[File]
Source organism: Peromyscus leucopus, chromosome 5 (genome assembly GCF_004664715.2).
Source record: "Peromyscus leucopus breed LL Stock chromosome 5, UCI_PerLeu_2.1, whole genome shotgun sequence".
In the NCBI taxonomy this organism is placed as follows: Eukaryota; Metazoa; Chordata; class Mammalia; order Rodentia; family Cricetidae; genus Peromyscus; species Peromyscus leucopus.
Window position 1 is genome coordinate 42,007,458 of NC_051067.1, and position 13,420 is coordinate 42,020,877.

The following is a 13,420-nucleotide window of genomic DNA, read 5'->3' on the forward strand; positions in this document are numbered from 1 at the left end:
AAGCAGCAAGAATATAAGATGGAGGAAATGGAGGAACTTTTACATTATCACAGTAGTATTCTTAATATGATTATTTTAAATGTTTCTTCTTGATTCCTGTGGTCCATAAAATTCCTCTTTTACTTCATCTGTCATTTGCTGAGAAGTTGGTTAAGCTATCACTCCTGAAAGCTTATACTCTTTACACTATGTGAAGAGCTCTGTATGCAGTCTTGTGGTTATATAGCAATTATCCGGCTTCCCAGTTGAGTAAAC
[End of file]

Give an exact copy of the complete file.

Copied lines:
Source organism: Peromyscus leucopus, chromosome 5 (genome assembly GCF_004664715.2).
Source record: "Peromyscus leucopus breed LL Stock chromosome 5, UCI_PerLeu_2.1, whole genome shotgun sequence".
In the NCBI taxonomy this organism is placed as follows: Eukaryota; Metazoa; Chordata; class Mammalia; order Rodentia; family Cricetidae; genus Peromyscus; species Peromyscus leucopus.
Window position 1 is genome coordinate 42,007,458 of NC_051067.1, and position 13,420 is coordinate 42,020,877.

The following is a 13,420-nucleotide window of genomic DNA, read 5'->3' on the forward strand; positions in this document are numbered from 1 at the left end:
AAGCAGCAAGAATATAAGATGGAGGAAATGGAGGAACTTTTACATTATCACAGTAGTATTCTTAATATGATTATTTTAAATGTTTCTTCTTGATTCCTGTGGTCCATAAAATTCCTCTTTTACTTCATCTGTCATTTGCTGAGAAGTTGGTTAAGCTATCACTCCTGAAAGCTTATACTCTTTACACTATGTGAAGAGCTCTGTATGCAGTCTTGTGGTTATATAGCAATTATCCGGCTTCCCAGTTGAGTAAAC